Another problem to be considered by the league is that of player contracts, many of which will end on June 30 this season.

With some estimates suggesting the peak of the outbreak won't arrive until mid-June it is safe to assume that the league would have to be pushed back beyond that date, meaning some clubs may be without players and some players may be without clubs.

What's more, the transfer window is scheduled to open on Monday, May 18, so technically players could move from one club to another before this season is completed.

“Player contracts come into it because most of those will expire in one form or another on the 30th June," said Barber.

"Or at least that would be the natural break in many contracts, so if we extended the season into July, August or even further, what would be the implications of that?

“Would we have the same squads? Will we have different squads? Would players be able to move teams within that time? There are so many implications from delaying the season beyond a certain point and it may get to a point where we have to be pragmatic, we have to be sensible, we have to ask everyone for their understanding and cooperation.

“But as I said before, the most important thing in all of this is that we put people’s health first. We’ve also got to put ourselves in a situation where we’re not relying on emergency services to attend stadiums behind closed doors when they could be needed elsewhere in the community.”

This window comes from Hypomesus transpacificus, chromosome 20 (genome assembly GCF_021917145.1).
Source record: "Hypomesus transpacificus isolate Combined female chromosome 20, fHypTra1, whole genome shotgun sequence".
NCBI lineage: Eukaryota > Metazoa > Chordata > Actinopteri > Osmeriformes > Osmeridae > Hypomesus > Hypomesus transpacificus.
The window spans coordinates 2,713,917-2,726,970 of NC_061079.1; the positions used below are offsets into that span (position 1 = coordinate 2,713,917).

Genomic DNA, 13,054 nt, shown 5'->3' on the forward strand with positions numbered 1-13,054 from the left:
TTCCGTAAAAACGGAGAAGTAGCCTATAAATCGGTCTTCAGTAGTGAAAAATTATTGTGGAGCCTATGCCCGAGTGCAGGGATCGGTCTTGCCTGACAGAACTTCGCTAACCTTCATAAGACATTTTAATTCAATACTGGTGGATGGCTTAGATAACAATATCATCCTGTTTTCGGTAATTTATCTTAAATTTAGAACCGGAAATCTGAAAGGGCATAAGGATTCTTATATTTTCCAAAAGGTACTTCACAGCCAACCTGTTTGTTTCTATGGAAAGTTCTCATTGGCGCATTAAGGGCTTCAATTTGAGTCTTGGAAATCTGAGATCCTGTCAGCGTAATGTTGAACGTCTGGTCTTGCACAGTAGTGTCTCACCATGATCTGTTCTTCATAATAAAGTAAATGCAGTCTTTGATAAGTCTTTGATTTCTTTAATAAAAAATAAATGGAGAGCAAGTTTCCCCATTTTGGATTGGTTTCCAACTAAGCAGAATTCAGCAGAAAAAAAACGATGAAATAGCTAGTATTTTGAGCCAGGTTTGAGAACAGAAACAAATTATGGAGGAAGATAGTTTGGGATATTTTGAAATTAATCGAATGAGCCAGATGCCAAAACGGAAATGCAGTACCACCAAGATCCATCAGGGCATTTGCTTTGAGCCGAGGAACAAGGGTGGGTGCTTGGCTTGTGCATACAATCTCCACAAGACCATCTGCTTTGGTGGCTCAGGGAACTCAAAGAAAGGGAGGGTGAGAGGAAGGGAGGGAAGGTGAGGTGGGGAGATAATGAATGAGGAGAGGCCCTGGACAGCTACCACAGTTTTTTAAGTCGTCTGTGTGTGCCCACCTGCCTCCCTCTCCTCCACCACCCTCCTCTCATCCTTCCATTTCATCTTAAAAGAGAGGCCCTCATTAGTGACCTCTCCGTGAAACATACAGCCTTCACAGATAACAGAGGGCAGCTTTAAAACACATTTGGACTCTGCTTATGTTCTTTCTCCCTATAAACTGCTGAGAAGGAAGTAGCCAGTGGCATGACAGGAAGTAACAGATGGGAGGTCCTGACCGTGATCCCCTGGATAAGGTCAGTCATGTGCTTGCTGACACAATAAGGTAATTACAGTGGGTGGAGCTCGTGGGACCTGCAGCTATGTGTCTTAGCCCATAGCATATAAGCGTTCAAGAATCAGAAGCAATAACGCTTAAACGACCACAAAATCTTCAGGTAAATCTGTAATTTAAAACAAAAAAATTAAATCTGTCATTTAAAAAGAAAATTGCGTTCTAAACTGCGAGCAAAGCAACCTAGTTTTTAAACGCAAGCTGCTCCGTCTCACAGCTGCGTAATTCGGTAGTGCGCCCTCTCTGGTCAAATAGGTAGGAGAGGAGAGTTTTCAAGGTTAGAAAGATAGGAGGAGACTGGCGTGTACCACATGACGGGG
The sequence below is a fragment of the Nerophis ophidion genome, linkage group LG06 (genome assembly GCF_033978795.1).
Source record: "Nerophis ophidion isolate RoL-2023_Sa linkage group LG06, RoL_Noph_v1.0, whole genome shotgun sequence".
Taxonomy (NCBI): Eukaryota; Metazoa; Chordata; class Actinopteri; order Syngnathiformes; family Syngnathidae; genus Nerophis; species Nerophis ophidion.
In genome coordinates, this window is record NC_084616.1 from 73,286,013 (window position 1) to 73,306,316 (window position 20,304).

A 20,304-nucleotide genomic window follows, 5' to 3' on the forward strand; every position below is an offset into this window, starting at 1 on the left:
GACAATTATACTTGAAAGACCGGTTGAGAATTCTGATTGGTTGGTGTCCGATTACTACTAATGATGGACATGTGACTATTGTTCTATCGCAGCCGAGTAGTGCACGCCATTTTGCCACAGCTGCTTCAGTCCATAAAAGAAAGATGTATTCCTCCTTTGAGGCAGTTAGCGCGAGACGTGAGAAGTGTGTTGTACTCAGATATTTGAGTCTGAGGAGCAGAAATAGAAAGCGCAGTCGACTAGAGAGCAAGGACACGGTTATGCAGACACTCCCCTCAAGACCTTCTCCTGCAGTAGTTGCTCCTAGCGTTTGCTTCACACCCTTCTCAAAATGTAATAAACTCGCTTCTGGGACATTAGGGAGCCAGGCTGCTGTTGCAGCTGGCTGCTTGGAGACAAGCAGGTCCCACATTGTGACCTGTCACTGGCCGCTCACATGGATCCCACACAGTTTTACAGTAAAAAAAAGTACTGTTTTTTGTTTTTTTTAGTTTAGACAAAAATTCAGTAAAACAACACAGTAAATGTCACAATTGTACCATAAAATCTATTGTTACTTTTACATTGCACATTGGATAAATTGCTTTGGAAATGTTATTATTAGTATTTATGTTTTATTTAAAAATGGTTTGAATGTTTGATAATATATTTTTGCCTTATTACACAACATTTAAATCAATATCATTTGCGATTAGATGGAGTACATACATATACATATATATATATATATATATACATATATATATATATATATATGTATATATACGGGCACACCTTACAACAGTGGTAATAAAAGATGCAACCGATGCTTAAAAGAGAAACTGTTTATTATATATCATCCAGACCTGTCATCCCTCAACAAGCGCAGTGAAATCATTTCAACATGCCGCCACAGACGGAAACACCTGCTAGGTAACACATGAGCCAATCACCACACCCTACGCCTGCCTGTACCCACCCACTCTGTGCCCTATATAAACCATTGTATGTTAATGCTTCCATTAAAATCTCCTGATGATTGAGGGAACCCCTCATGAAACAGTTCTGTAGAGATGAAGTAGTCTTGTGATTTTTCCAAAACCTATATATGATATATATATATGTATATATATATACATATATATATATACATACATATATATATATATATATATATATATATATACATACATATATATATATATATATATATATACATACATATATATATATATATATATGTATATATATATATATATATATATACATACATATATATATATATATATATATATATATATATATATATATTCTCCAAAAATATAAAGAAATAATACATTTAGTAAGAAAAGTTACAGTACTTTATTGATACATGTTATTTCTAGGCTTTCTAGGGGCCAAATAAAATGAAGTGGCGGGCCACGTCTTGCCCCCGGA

With the EFL also suspending football until the same date, Barber was asked about the financial situation of some lower league clubs who depend on match-day revenue to fund their operations and whether or not the Premier League would be able to help support those clubs.

He admitted that while that is something to consider in the future, at the moment it was not a priority for discussion.

"Obviously, we’re in an unprecedented situation where we haven’t got down to the level of detail, that’s a decision we’d have to take to get to," he said.

“At the moment, we’re really focused on how we can contain the virus, how we can keep our people fit and well, then we can have a look again in a couple of weeks at where we are.

“In the meantime, we’ve got several teams who have got players in self isolation, which makes it difficult for them to think about the 4th April because they’ve not just got to self isolate for 14 days, they’ve then got to get themselves to match fitness again, which could take another seven to 14 days.

“We’ve got a number of complexities here which go way beyond thinking of the finances. It’s important but we’ve got to think about the here and now.”